LGBTI equality and human rights in Europe and Central Asia

Open call to the EU Commissioners-designate

European Commission
Ursula von der Leyen
LGBTI Equality Strategy

As we start a week of hearings of the Commissioners-designate, ILGA-Europe is urging all incoming Commissioners and President Ursula von der Leyen to support the introduction and implementation of comprehensive and robust LGBTI equality strategy.


On September 23, the Finnish Presidency of the Council of the European Union and the Commission hosted a high-level conference on ‘Advancing LGBTI equality in the EU: from 2020 and Beyond’, with speakers from Member States, the European Parliament, the European Commission and international NGOs. What came out of the conference was a clear and unequivocal call for the Commission to adopt an EU LGBTI equality strategy for the coming five years, a call supported by 19 member states, the European Parliament, the Fundamental Rights Agency and civil society.

In the light of deeply worrying developments across Europe, ILGA-Europe now calls on incoming President Ursula von der Leyen, Vice President for Protecting the European Way of Life, Margaritis Schinas, Commissioner for Equality, Helena Dalli, and all other 25 commissioners to support the adoption of a comprehensive and robust LGBTI equality strategy.

Over the past several years we have seen repeated and increasingly widespread (normalised) hateful public speech and attacks targeting immigrants, women's rights and sexual and reproductive rights, and, in the last few months, a resurgence of anti-LGBTI rhetoric for political use in a number of EU countries. It is a potent and sad reminder that the most marginalised communities in our societies are always the easiest targets for populist movements and political forces that seek to divide. And the scariest part of it is to realise the ease with which anti-LGBT rhetoric can still be used to foster division.

‘Us and them’ situation

Why should this concern all of us? Because lesbian, gay, bisexual, transgender and intersex (LGBTI) people are not just LGBTI; they are human beings trying to live their best individual lives and who connect with many parts of society.  Because when a person is attacked for their sexual orientation or gender identity, it fosters a sense of division which can affect everyone. It creates an ‘us and them’ situation, which can never be helpful, constructive or healthy in society. It also contributes to fostering a sense of fear in general. Even if it’s not you who is being personally targeted by certain rhetoric, you're still living in a society that promotes hatred towards somebody else. There’s a spillover for everyone from that.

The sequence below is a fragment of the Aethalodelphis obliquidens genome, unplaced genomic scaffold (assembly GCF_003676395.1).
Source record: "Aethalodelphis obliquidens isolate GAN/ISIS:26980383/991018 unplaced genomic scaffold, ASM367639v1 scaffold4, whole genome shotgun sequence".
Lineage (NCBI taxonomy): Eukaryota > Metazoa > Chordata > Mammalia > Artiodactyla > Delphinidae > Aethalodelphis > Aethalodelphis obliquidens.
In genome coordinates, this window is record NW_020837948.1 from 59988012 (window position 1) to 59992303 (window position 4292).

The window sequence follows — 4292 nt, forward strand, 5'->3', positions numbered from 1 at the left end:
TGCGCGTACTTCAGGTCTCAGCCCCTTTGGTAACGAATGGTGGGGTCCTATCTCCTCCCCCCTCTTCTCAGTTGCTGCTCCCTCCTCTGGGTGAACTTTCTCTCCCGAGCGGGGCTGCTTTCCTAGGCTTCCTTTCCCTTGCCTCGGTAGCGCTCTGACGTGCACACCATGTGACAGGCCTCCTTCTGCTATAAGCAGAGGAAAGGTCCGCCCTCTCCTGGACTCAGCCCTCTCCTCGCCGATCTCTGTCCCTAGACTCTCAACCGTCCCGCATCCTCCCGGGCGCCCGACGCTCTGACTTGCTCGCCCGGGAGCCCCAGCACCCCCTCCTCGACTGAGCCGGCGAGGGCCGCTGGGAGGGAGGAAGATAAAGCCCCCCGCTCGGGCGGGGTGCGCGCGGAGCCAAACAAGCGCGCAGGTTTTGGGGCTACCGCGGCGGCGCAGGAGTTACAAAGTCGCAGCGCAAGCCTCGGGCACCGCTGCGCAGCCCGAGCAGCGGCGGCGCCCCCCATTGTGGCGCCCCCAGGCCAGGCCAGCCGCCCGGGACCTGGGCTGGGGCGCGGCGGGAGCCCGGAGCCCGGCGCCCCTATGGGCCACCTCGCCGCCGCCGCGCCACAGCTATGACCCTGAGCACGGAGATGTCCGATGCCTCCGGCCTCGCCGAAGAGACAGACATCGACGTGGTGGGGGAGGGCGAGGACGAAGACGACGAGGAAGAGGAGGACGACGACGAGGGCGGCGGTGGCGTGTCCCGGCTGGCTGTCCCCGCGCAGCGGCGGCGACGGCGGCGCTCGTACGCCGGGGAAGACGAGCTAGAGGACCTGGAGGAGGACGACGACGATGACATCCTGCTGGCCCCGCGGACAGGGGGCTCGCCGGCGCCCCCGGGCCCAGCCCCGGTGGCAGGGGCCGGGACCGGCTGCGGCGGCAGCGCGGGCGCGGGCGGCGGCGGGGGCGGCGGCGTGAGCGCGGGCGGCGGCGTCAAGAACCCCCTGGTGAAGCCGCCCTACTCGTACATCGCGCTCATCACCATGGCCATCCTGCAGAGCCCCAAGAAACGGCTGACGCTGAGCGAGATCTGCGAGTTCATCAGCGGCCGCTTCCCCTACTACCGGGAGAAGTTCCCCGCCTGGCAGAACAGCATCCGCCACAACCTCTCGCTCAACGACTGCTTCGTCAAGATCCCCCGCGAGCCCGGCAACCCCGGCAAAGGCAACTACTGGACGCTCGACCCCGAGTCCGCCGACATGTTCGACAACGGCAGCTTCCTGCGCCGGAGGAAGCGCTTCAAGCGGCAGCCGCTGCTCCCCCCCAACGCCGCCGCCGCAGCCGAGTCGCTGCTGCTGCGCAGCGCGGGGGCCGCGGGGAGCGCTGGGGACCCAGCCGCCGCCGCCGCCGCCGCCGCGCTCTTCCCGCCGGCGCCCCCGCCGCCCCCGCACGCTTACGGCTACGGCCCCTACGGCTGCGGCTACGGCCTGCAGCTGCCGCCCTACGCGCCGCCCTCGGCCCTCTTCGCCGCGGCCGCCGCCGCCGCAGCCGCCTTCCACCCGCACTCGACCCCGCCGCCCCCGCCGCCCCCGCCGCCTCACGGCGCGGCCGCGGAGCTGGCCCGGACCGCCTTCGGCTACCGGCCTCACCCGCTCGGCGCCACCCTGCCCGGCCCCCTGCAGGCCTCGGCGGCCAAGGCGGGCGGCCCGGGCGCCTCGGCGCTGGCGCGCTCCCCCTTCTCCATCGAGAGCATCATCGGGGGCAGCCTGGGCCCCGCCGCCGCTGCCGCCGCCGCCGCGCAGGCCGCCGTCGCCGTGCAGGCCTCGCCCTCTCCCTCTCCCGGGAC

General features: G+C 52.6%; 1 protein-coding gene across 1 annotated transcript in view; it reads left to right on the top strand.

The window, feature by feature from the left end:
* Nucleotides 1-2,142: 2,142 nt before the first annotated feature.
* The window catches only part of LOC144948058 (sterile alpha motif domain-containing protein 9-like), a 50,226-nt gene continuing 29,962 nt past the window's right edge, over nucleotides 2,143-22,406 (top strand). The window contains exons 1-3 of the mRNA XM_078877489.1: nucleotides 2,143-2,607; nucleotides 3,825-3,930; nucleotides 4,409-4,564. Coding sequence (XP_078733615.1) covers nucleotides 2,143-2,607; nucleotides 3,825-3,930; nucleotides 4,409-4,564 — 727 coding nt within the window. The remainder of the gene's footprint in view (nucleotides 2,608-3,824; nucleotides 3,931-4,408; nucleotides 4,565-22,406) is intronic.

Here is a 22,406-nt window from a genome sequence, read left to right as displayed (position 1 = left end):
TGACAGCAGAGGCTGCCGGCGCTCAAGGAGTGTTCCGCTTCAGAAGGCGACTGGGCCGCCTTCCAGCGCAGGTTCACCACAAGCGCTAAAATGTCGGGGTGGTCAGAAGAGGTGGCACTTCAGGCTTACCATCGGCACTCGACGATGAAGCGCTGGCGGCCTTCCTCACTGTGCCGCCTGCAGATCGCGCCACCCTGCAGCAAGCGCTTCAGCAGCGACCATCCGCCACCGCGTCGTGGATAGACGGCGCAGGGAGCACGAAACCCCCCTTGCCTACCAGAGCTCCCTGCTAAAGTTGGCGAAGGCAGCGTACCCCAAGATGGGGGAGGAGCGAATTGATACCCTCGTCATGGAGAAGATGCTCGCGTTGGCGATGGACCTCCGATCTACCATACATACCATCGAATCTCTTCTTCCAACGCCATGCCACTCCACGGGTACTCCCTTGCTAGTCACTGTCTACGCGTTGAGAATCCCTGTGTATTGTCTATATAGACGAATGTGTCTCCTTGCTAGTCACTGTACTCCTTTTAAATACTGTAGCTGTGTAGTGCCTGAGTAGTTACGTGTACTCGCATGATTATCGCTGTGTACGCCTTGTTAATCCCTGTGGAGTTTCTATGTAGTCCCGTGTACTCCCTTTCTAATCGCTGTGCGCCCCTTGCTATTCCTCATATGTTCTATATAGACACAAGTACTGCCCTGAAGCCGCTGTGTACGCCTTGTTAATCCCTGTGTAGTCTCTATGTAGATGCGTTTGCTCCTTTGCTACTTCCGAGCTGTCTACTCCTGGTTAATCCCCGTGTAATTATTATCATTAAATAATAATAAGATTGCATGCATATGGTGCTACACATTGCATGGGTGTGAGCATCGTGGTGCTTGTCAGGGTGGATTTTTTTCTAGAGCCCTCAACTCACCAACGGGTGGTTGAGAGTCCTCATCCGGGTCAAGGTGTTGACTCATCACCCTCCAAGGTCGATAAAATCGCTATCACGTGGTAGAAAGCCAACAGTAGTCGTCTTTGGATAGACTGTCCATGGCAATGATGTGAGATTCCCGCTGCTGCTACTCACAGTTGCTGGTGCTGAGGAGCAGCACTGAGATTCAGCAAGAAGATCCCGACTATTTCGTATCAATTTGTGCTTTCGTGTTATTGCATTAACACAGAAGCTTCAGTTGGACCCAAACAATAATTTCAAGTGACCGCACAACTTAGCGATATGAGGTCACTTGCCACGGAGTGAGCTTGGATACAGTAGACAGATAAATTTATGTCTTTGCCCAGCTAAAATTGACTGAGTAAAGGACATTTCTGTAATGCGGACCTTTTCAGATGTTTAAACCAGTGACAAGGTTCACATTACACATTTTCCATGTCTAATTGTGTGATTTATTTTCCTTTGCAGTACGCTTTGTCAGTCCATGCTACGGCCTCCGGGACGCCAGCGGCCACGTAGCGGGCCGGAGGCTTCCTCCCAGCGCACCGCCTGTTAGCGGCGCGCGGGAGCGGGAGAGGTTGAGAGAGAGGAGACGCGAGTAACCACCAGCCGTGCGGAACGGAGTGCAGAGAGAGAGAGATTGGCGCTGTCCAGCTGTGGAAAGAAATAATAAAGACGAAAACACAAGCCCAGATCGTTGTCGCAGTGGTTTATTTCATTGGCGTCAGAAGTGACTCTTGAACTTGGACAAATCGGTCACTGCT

All we have to do is refer back to history. One minority is targeted and it leads to another community being targeted, and then another one, and so on down a slippery slope. We’ve seen this play out recently, and not in abstract terms. If you take the example of Brexit, there have been a lot of studies done on how the rhetoric around the referendum, which was incredibly divisive, has led to massive increases in not just homophobic and transphobic violence, but racist violence and other hate crimes across the UK.

All of it is intricately connected to an overall movement that is aimed at eroding the very fabric of democratic societies. Indeed, the use of divisive rhetoric scapegoating LGBTI communities has to be understood in the bigger context. The Polish anti-LGBTI rhetoric, which got a lot of media attention in recent months, is happening in a context where politicians and parties in power have also been attacking free media and independent judiciary, have been putting limits to liberties of fundamental freedoms and putting pressure on civil society to stop organising in general.

Next five years are crucial

This is why there is no doubt for us at ILGA-Europe that the next EU Commission needs to adopt the most ambitious strategy to date on LGBTI equality. The next five years are crucial to preserve as firmly as possible the great legislative and political gains on LGBTI human rights of the past two decades, and equally crucial to protect LGBTI communities from the hatred and harm brought about by populist and anti-democratic forces.

A strategy is needed to ensure that the commission’s work has more impact and depth. An institution-wide commitment would ensure greater political backup and support, create wider ownership and coordination, and give more means for everyone in the Commission to work towards the same goal.

And beyond better policy-making considerations, the political message that a Commission-wide LGBTI strategy would carry to all the member states and to the people, that the EU cares, is crucial. It’s the symbolic importance of having the European Commission say for the first time we are now adopting an LGBTI strategy because we know that now is the time to take action to protect and strengthened what’s been achieved in the EU project.

At this very moment, we are at a critical crossroads where it is vital that the right decisions are made and the right strategies put in place so that the Commission can stand strong on fundamental rights and not let a minority of states erode and undermine EU values. Ultimately, this is about people’s lives. LGBTI people and communities, like other very vulnerable communities such as migrants, are at the front line of it all, both as targets but they are also leading the resistance. The EU owes it to LGBTI people to bring all of its might to uphold their human rights and to stand with them in defending our shared vision of a democratic, inclusive, equal and free Europe.

Evelyne Paradis, Executive Director, ILGA-Europe